Sunday, 13 May 2012

Female Hormones - the messengers of life

By Jake Alexandre

Chemical messengers produced in small organs called glands are known as hormones. Hormones move through a person's entire body via bloodstream. They send signals between cells in the body changing and regulating the functions of organs and structures. Since hormones are produced in the entire body of a human the communication of different parts of the body is done through the release of hormone.

Female hormones play an important role in every woman's health and her well-being. We have many times noticed that when women are in a bad mood, they will or easily blame it on their hormones. This is because hormones affect many factors in woman's life such as her mood, sexual desire, fertility and ovulation.

Through the communication of female hormones with organs and one another they help keep a balance designed to keep a woman happy and healthy. They are a part of many functions in numerous diverse processes of a woman's body such as growth, cell repair, appetite, metabolism, fertility, reproduction, regulation of pain, etc.

Hormones are produced by men and women both in the same areas with the exception of sexual organs as additional male hormones are produced in the testes of a man while women produce additional female hormones in a small almond shaped sex glands in the pelvis called ovaries which is also produce a woman's eggs.

Several hormones are considered female hormones as they are dominant in a woman's body. These same hormones are also naturally produced in a man's body but they are called and characterized as female hormones since they play a large role and have a vital function in a woman's fertility.

The two main female hormones are estrogen, progesterone. Testosterone, which is a male hormone is also important to women just like a small amount of estrogen is produced in men, a small amount of testosterone is produced in women.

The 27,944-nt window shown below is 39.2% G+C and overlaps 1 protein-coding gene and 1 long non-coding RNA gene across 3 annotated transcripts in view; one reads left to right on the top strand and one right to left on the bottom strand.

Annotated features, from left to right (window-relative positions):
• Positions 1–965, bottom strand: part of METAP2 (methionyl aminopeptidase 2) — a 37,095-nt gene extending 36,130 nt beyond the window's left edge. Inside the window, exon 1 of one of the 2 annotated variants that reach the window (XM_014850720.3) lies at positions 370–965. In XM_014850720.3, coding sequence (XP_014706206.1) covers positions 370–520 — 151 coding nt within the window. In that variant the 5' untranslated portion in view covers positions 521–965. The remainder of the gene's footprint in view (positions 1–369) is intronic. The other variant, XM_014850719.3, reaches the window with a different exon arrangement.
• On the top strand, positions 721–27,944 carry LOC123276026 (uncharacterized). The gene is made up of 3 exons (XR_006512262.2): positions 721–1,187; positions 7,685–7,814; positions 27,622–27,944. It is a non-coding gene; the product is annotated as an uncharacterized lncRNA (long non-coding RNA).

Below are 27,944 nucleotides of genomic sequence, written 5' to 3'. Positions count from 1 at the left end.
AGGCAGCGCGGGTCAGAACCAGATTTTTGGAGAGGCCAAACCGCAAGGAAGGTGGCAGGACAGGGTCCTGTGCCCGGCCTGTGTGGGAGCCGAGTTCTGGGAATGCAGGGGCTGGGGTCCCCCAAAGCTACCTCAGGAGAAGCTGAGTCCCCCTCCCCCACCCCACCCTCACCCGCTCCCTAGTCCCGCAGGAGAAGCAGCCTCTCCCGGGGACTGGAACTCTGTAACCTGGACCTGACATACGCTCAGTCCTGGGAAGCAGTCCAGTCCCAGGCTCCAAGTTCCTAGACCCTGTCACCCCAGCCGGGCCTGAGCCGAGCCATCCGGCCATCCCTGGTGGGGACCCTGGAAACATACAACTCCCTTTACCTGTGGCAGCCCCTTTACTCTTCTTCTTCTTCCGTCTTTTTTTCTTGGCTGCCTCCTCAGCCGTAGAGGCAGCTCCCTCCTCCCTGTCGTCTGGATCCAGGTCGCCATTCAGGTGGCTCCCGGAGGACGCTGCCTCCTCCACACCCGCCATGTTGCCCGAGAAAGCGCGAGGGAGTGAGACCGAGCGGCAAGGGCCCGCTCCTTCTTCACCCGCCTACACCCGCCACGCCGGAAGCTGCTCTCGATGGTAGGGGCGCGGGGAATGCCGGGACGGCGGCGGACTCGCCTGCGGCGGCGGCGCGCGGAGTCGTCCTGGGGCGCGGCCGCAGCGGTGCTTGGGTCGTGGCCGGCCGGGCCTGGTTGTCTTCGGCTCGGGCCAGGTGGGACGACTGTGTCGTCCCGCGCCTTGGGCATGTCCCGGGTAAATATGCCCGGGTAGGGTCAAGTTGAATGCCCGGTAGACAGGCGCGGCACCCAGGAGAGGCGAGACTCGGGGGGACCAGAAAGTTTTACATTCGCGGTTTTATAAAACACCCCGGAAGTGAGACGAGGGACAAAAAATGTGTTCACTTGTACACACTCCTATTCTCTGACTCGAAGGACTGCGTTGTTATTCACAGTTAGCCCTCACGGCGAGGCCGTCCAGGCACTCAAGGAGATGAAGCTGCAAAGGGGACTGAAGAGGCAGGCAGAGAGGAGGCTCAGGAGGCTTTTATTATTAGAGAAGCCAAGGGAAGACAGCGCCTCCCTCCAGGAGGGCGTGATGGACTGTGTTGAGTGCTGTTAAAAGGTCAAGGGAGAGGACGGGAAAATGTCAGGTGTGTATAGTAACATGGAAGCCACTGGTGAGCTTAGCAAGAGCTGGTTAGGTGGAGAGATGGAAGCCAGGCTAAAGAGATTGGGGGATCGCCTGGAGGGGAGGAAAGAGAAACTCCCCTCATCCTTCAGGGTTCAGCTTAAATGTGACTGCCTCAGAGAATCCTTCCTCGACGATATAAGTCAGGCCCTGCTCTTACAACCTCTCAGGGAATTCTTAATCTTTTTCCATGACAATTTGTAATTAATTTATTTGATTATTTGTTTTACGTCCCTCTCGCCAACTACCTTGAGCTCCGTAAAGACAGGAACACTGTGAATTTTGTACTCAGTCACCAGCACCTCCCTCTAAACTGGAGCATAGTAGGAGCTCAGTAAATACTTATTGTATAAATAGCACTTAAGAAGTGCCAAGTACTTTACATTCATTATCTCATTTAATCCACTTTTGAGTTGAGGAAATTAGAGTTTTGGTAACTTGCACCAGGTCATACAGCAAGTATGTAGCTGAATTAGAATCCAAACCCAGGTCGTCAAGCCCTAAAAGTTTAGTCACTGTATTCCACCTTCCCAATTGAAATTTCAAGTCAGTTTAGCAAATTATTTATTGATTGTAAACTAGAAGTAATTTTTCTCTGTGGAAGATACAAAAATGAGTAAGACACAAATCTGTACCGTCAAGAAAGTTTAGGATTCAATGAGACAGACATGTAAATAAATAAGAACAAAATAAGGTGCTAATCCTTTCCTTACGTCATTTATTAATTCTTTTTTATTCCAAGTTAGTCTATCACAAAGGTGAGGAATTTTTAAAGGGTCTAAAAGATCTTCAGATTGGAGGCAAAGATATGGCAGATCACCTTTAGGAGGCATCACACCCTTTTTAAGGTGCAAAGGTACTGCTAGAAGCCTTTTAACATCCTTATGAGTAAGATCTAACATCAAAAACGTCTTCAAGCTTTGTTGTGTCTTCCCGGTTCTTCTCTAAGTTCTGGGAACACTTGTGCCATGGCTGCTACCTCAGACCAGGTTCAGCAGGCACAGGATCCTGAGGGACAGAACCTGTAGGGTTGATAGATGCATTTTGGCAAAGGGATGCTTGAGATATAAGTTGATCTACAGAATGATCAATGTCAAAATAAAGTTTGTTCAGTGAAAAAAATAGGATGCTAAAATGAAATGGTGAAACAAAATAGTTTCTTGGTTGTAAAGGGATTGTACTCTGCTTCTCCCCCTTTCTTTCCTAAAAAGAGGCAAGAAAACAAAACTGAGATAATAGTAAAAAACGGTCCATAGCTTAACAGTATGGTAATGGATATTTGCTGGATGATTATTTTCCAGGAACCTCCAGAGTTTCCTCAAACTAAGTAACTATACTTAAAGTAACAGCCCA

Estrogen is the most identified female sex hormone. Estrogen is made in the adrenal glands, fatty tissue and the ovaries. Few of its chief roles are to support breast growth in puberty, aid the growth of the uterus lining in the start of the menstrual cycle and uphold bone strength of woman by working with calcium, vitamin D and other minerals to stop bone loss.

Progesterone, another female hormone, is also produced in the ovaries and adrenal tissue. Just like estrogen is full of activity at the start of the menstrual cycle, progesterone executes and is dominant in the second half of the cycle because after ovulation; progesterone prepares the lining of the uterus for the egg to be implanted.

A male hormone, testosterone is also present in a women's body. This hormone is made by other hormones; DHEA (Dehydroepiandrosterone) and DHEA-S (a type of DHEA). Testosterone is an androgen formed in adrenal glands. It provides women's body with same function as it does in men, just to a smaller extent which are supporting a woman's energy level, bones, muscles, libido and sexual responsiveness to stimulation.

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